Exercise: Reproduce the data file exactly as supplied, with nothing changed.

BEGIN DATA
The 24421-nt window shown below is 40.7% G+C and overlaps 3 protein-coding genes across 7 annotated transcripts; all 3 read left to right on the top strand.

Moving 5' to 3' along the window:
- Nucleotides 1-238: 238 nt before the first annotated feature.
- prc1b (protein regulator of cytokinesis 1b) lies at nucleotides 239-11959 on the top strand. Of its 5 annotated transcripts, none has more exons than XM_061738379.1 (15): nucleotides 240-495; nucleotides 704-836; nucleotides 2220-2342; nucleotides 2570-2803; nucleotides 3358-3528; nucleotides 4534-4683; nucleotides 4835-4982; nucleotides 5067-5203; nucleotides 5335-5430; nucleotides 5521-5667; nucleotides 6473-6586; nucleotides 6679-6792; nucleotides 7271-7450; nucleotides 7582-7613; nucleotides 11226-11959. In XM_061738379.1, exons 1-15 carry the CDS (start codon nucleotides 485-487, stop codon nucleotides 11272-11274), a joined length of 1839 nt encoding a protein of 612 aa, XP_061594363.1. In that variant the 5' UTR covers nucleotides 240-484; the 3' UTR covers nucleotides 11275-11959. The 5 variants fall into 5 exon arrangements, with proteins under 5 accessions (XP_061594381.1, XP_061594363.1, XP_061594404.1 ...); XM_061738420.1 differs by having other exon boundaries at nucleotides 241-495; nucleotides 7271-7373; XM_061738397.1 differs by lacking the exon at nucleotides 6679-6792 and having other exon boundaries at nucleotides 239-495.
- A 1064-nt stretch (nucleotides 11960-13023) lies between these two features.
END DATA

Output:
The 24421-nt window shown below is 40.7% G+C and overlaps 3 protein-coding genes across 7 annotated transcripts; all 3 read left to right on the top strand.

Moving 5' to 3' along the window:
- Nucleotides 1-238: 238 nt before the first annotated feature.
- prc1b (protein regulator of cytokinesis 1b) lies at nucleotides 239-11959 on the top strand. Of its 5 annotated transcripts, none has more exons than XM_061738379.1 (15): nucleotides 240-495; nucleotides 704-836; nucleotides 2220-2342; nucleotides 2570-2803; nucleotides 3358-3528; nucleotides 4534-4683; nucleotides 4835-4982; nucleotides 5067-5203; nucleotides 5335-5430; nucleotides 5521-5667; nucleotides 6473-6586; nucleotides 6679-6792; nucleotides 7271-7450; nucleotides 7582-7613; nucleotides 11226-11959. In XM_061738379.1, exons 1-15 carry the CDS (start codon nucleotides 485-487, stop codon nucleotides 11272-11274), a joined length of 1839 nt encoding a protein of 612 aa, XP_061594363.1. In that variant the 5' UTR covers nucleotides 240-484; the 3' UTR covers nucleotides 11275-11959. The 5 variants fall into 5 exon arrangements, with proteins under 5 accessions (XP_061594381.1, XP_061594363.1, XP_061594404.1 ...); XM_061738420.1 differs by having other exon boundaries at nucleotides 241-495; nucleotides 7271-7373; XM_061738397.1 differs by lacking the exon at nucleotides 6679-6792 and having other exon boundaries at nucleotides 239-495.
- A 1064-nt stretch (nucleotides 11960-13023) lies between these two features.